We bought a Roku from Walmart and the directions were simple to follow. Lots of free choices and others with a minimal fee.
I don’t have e-mail
You will only get email if you have an internet connection or a phone. If you don’t have both , then good luck. You also have to set it up if you have the internet.
My question is the same as kathyteti. SHIRLEY C
I don’t have cable any longer, therefore I don’t have WiFi. If I buy what you are suggesting, will I have access to WiFi? I use an iPhone and iPad. Many sites I try to access want the name of my WiFi network. I’m 78 years old and not very tech savvy.
Need to know what to do, rarely watch TV use my I pad ATT is my wi Fi and phone is Verizon… pay Att which is $90.00 a month and cable is $26.00, Verizon is paid by son, what can I cut the cord on.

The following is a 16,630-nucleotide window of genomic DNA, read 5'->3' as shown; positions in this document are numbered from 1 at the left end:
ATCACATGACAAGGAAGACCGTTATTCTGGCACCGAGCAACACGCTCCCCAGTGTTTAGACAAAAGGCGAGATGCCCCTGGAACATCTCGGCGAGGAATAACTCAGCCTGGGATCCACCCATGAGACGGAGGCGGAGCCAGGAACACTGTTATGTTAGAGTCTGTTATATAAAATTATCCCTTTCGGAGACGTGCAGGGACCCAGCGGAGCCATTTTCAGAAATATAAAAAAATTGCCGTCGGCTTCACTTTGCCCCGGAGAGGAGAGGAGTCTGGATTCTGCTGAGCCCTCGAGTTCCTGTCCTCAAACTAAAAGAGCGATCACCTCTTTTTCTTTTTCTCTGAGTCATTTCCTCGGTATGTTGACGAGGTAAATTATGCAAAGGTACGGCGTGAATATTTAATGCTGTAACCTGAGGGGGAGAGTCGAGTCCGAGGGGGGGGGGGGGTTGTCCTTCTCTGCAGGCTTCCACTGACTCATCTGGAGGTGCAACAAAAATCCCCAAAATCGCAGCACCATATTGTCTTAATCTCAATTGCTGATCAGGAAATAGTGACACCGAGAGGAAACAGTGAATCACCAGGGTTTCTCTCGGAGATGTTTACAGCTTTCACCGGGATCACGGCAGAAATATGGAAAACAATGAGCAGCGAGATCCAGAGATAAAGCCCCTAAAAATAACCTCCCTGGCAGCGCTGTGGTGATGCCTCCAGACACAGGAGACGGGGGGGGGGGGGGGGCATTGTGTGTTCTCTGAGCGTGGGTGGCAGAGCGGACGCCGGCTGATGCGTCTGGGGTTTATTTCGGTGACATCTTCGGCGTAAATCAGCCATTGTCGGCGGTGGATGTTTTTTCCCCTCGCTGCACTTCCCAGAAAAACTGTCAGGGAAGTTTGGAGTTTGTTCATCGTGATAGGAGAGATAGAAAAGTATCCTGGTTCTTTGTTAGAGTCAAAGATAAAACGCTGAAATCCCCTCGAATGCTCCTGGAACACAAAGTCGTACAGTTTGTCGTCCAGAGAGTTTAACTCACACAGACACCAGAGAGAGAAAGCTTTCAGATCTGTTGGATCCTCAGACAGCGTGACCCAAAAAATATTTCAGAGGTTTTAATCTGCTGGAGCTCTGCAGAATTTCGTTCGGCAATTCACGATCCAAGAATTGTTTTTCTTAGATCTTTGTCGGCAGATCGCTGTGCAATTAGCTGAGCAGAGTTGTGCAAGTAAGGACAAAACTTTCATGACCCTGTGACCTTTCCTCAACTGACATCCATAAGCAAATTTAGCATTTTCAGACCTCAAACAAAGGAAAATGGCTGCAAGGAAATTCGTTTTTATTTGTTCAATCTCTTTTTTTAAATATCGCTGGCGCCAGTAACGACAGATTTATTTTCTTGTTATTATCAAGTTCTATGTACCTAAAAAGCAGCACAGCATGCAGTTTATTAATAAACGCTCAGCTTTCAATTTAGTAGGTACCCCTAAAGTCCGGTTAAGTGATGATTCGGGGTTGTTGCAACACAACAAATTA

What if you only have Dish available in your area?
How about getting out of the house?
I couldn’t open any of the replies so not very helpful
Can you get the local TV news stations
Hulu with Live TV—yes!
Replies won’t open. Not helpful
Roku is the answer. You can buy a simple Roku receiver for $35 from Amazon (includes remote control) and it allows you to view almost all of the streaming services by choosing one from a menu when you turn it on. It even turns on your TV screen automatically. Many of the shows, news programs, etc. are free including PBS, and others. But you can also subscribe to Netflix, Hulu, Sling Amazon Prime, Britbox, Acorn (British TV), all the old Westerns, etc. etc. for a monthly or yearly fee or pay per view. Even Great Courses lectures are now available. The Roku unit also has controls for stopping, reversing, fast-forward, volume, and visually reproduced dialog at bottom of screen for hard-of-hearing or viewing strange British dialects.